practical consequences of State sovereignty and disunion. The rebels assert that
they are only maintaining State sovereignty. But in a system like that they
propose every State would be a little separate foreign power to every other, and
each would be always exposed to such armed surprises, robberies, and murders as
those of the recent raid into Vermont. The absolute and hopeless anarchy
resulting from the triumph of the rebels' doctrine of State sovereignty can not
be conceived. We may judge of its inevitable tendency by remembering that when,
in the winter of 1860-61, some of the Southern States declared their secession
from the Union and the resumption of their sovereignty, FERNANDO WOOD, then
Mayor, suggested that the city of New York might find it wise to secede from the
State. And then the First Ward might have found it wise to secede from the
Second ; and so the entire fabric of social order have fallen into common ruin.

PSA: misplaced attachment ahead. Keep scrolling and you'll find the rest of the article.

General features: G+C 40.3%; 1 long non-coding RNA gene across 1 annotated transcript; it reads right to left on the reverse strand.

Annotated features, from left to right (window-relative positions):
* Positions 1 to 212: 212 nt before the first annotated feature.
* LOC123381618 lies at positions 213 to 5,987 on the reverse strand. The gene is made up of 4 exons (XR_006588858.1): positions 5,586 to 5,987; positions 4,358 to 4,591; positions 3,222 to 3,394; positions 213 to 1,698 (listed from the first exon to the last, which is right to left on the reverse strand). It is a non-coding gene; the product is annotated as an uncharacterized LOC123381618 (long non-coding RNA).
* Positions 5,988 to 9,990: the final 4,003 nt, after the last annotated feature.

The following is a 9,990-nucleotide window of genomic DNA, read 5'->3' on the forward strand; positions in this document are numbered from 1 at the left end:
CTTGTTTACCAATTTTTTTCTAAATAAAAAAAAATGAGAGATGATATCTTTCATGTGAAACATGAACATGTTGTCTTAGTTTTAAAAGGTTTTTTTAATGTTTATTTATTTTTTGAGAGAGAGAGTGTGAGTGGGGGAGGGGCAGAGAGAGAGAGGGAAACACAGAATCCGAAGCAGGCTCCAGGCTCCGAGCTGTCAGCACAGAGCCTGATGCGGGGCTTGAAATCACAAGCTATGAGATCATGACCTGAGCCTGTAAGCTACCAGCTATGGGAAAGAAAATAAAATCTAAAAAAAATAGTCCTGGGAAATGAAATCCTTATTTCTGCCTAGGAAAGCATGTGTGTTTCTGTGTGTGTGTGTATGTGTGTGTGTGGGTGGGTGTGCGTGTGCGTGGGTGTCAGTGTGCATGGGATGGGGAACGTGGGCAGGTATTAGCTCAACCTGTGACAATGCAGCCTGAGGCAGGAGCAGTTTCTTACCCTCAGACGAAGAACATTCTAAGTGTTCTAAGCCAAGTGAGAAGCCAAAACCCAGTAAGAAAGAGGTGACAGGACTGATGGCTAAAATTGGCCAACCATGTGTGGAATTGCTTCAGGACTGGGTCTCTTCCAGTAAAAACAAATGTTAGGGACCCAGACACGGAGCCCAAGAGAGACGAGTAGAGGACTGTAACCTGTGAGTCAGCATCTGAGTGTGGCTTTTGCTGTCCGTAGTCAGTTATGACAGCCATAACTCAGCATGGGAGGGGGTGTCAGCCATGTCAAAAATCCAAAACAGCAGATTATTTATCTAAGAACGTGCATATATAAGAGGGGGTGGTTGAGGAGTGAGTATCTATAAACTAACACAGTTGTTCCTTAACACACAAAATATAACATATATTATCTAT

The doctrine of supreme State
sovereignty is the doctrine of humiliation and. disgrace The famous history of
this country is that of united Colonies and States. Before they were united
there was no history. The history of England and France is the story of
weakness, shame, and anarchy, until the various parts were welded into a great
national whole. It is not an Englishman's boast that he is a Kentish man or a
Yorkshireman, but an Englishman. It is not a Frenchman's pride that he is a
Gascon or a Burgundian, but a Frenchman. It is not Yorkshire or Burgundy that
protects them, that gives them importance, that makes them respected and feared.
It is the name and the nation of England and France that does this. The flag of
their country is not a Kentish or Gascon flag —it is the British and the French
; it is the cross of St. George and the tri-color.
It is precisely so with us. The
power of this nation in the world is not the power of Maine, or Delaware, or
Missouri, or California; it is that of the United States. The importance of
every citizen is not that he is a Vermonter or a Georgian, but an American of
the United States. The flag that defends him every where in the world is not the
Pelican of Louisiana, or the
Palmetto of South Carolina, or
the Anchor of Rhode Island, it is the glorious Stars and Stripes. The doctrine
of supreme State sovereignty plucks all power and significance from that flag.
It makes it represent not the overwhelming force of a nation—not the terrible